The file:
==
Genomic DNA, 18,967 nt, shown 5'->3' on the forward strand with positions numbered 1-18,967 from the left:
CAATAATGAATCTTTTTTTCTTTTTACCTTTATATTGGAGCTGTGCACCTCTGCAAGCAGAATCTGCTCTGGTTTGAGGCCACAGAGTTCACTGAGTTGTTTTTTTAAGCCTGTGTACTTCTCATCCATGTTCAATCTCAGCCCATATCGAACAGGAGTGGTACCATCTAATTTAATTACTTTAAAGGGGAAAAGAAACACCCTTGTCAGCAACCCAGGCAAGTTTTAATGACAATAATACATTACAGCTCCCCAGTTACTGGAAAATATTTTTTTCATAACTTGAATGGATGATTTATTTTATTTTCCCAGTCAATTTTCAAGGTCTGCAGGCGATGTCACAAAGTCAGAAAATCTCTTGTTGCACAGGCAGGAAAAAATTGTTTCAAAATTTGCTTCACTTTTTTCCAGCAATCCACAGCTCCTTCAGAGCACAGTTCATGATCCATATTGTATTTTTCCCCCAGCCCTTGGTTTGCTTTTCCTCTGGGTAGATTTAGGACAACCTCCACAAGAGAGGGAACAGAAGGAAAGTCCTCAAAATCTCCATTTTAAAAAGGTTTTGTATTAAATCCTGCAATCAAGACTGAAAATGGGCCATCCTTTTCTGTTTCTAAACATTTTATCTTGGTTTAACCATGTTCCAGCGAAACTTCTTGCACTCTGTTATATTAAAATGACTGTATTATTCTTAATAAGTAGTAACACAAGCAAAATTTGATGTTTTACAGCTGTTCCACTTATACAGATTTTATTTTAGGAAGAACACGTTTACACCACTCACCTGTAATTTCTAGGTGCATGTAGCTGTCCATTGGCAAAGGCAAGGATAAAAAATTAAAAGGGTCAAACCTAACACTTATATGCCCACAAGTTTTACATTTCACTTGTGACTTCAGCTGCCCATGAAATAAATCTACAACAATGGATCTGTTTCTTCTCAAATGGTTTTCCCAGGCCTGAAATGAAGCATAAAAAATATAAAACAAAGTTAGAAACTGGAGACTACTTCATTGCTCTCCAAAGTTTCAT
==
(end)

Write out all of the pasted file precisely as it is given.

Genomic DNA, 18,967 nt, shown 5'->3' on the forward strand with positions numbered 1-18,967 from the left:
CAATAATGAATCTTTTTTTCTTTTTACCTTTATATTGGAGCTGTGCACCTCTGCAAGCAGAATCTGCTCTGGTTTGAGGCCACAGAGTTCACTGAGTTGTTTTTTTAAGCCTGTGTACTTCTCATCCATGTTCAATCTCAGCCCATATCGAACAGGAGTGGTACCATCTAATTTAATTACTTTAAAGGGGAAAAGAAACACCCTTGTCAGCAACCCAGGCAAGTTTTAATGACAATAATACATTACAGCTCCCCAGTTACTGGAAAATATTTTTTTCATAACTTGAATGGATGATTTATTTTATTTTCCCAGTCAATTTTCAAGGTCTGCAGGCGATGTCACAAAGTCAGAAAATCTCTTGTTGCACAGGCAGGAAAAAATTGTTTCAAAATTTGCTTCACTTTTTTCCAGCAATCCACAGCTCCTTCAGAGCACAGTTCATGATCCATATTGTATTTTTCCCCCAGCCCTTGGTTTGCTTTTCCTCTGGGTAGATTTAGGACAACCTCCACAAGAGAGGGAACAGAAGGAAAGTCCTCAAAATCTCCATTTTAAAAAGGTTTTGTATTAAATCCTGCAATCAAGACTGAAAATGGGCCATCCTTTTCTGTTTCTAAACATTTTATCTTGGTTTAACCATGTTCCAGCGAAACTTCTTGCACTCTGTTATATTAAAATGACTGTATTATTCTTAATAAGTAGTAACACAAGCAAAATTTGATGTTTTACAGCTGTTCCACTTATACAGATTTTATTTTAGGAAGAACACGTTTACACCACTCACCTGTAATTTCTAGGTGCATGTAGCTGTCCATTGGCAAAGGCAAGGATAAAAAATTAAAAGGGTCAAACCTAACACTTATATGCCCACAAGTTTTACATTTCACTTGTGACTTCAGCTGCCCATGAAATAAATCTACAACAATGGATCTGTTTCTTCTCAAATGGTTTTCCCAGGCCTGAAATGAAGCATAAAAAATATAAAACAAAGTTAGAAACTGGAGACTACTTCATTGCTCTCCAAAGTTTCAT